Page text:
|National Marrow Donor Program
In talking with my mom, I learned that all it takes to register is a cheek swab, and if you are a match at some point, there are two different ways to extract blood stem cells. One involves removing the cells from the back of your hip, but the other is from your arm, much like donating blood except that it requires a few shots in the days prior.
Just a couple days ago, I ran across an article in the August issue of Marie Claire on bone marrow donation. "Made to Match" tells the story of Caitlin Emma, a college student who donated bone marrow to a child with leukemia. It walks through the whole process, acknowledging the many myths and giving the straight facts on what Caitlin went through to donate--and save a life.
|via Marie Claire
Be the Match doesn't charge people to join the registry, but they still greatly need donations. While it's free for those who sign up, it still costs Be the Match $100 per person to do the necessary tests on the cheek swab samples. Donations of any size are welcome and much appreciated. Even just $5 or $10 can help add an extra person to the registry, and, as we've seen, when you're looking for a match, all you need is that ONE person.
I was very, very lucky to find my perfect 10 out of 10 donor, and many people don't get that lucky. Most of my ancestry is Western/Northern European, which is very well represented on the registry. (It has twice as many Europeans as Americans.) But, even with that well-represented ancestry, out of the 12 million people registered, I had 2 perfect matches. Two people out of 12 million, and that's with my good odds. Non-Europeans and people with mixed ancestry have a hell of a time finding matches. Two days before finding out I had relapsed, my friend Joerger and I volunteered at a bone marrow registry drive for a 7-year-old boy, Jonah Gomez, who has been unable to find a match. He's Hispanic, making the search more difficult, and his family lost their health insurance, putting added stress on the whole situation. You can read about his story here: http://blog.tonic.com/lets-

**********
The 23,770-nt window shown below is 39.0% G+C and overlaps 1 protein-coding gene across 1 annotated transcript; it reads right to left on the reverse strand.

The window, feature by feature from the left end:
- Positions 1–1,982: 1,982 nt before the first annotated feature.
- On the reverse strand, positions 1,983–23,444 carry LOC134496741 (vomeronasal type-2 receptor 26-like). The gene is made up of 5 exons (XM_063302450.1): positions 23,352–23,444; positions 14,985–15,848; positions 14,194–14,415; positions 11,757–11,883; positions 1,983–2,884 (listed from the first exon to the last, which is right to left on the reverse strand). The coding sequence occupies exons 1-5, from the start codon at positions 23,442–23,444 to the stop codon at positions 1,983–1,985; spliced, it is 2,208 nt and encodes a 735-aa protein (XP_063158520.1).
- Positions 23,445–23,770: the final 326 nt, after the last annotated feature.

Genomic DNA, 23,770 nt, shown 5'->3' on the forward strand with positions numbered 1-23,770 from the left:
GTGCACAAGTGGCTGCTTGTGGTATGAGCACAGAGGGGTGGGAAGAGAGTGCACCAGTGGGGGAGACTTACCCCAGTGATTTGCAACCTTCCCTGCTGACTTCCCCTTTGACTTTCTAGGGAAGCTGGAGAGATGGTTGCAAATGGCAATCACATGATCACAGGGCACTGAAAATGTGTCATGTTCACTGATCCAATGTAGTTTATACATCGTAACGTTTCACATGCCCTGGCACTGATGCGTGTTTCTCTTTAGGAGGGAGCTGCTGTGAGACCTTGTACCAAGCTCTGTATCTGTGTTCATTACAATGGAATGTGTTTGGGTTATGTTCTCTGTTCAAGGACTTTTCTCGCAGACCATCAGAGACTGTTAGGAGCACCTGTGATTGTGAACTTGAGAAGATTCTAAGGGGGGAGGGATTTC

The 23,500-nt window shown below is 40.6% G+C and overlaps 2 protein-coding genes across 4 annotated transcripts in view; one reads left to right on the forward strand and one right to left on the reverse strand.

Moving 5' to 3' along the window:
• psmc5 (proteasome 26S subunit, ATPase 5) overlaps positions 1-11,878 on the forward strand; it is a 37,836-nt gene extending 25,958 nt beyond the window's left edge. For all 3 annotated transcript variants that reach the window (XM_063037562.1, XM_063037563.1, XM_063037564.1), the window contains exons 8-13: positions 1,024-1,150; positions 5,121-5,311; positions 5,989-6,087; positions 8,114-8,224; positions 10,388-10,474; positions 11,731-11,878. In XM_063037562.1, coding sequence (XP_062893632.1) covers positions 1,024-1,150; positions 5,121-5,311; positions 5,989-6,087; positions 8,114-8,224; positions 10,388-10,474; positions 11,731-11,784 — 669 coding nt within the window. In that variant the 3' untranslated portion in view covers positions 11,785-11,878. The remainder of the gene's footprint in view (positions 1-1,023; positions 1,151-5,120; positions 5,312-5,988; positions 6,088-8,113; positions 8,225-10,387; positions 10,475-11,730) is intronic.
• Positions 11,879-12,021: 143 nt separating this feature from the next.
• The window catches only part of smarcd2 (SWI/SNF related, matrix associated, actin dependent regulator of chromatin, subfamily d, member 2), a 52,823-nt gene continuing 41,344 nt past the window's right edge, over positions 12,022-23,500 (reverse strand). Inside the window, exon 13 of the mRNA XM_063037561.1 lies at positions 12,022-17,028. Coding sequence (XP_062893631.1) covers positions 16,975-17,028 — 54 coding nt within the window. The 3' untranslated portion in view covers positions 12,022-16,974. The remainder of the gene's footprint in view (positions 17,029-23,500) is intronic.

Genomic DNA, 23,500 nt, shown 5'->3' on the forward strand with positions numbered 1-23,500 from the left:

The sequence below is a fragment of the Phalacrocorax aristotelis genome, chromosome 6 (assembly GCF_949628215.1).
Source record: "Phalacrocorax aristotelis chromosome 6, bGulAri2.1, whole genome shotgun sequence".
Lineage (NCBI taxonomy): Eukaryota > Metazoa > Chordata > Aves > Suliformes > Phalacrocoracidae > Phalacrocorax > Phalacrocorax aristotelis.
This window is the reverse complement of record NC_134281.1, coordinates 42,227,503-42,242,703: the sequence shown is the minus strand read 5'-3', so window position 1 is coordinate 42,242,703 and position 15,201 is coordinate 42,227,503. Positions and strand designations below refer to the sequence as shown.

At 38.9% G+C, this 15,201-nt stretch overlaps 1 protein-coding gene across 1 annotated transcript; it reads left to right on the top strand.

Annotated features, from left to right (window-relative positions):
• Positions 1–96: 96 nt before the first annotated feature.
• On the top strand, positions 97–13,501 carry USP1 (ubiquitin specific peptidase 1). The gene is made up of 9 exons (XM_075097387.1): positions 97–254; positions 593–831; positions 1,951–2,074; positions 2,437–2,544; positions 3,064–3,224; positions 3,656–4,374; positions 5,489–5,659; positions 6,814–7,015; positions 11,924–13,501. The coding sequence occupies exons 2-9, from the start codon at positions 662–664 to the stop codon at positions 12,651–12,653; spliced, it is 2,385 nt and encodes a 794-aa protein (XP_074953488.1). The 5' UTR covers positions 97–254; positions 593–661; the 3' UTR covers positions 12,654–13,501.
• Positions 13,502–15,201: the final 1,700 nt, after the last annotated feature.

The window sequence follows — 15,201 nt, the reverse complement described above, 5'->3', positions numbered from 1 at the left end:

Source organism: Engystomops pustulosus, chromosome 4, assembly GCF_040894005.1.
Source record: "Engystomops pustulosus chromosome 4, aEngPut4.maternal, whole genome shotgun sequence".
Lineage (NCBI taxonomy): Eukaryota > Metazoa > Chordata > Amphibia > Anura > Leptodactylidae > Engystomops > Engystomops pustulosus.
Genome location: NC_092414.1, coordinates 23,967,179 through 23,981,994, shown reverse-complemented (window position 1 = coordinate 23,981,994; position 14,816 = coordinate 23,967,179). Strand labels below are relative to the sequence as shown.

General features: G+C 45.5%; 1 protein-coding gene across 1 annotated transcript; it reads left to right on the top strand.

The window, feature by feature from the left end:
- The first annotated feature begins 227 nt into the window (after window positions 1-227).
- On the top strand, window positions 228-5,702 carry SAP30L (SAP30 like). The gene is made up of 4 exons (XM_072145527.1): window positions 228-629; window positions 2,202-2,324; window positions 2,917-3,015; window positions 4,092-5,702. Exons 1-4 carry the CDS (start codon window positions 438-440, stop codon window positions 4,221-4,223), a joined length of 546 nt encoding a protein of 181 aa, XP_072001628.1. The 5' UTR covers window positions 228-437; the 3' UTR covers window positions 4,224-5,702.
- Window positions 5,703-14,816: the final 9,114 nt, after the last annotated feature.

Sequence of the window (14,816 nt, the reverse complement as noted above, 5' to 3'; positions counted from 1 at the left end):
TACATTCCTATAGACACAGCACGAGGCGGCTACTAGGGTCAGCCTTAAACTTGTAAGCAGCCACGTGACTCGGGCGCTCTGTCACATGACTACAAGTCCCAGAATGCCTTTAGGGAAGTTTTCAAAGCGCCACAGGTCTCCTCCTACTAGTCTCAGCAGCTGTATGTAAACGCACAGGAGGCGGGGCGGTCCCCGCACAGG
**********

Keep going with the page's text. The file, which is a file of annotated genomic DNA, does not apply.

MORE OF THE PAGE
When it takes longer to find a match, people's diseases have time to worsen, their finances become more and more strained, and their treatments get increasingly desperate, trying to buy themselves just a bit more time. By joining the registry, you could end up being the one person to put an end to all of that and allow them to get their lives back.
To sign up, it's just a cheek swab and some paperwork [go to marrow.org to order a cheek swab kit]. Most people never get called to donate, but, if you do, there are two different methods of stem cell collection. They either take stem cells from the back of your hip (for this procedure, they put you under general anesthetic) or from your arm (very similar to donating blood, but you have to get a few shots in the days before). If you have any other questions, marrow.org has all kinds of information about signing up, as well as the donation process.
Update: Visit M's blog for more information on the upcoming drives in Johnson County, KS and her fundraising team.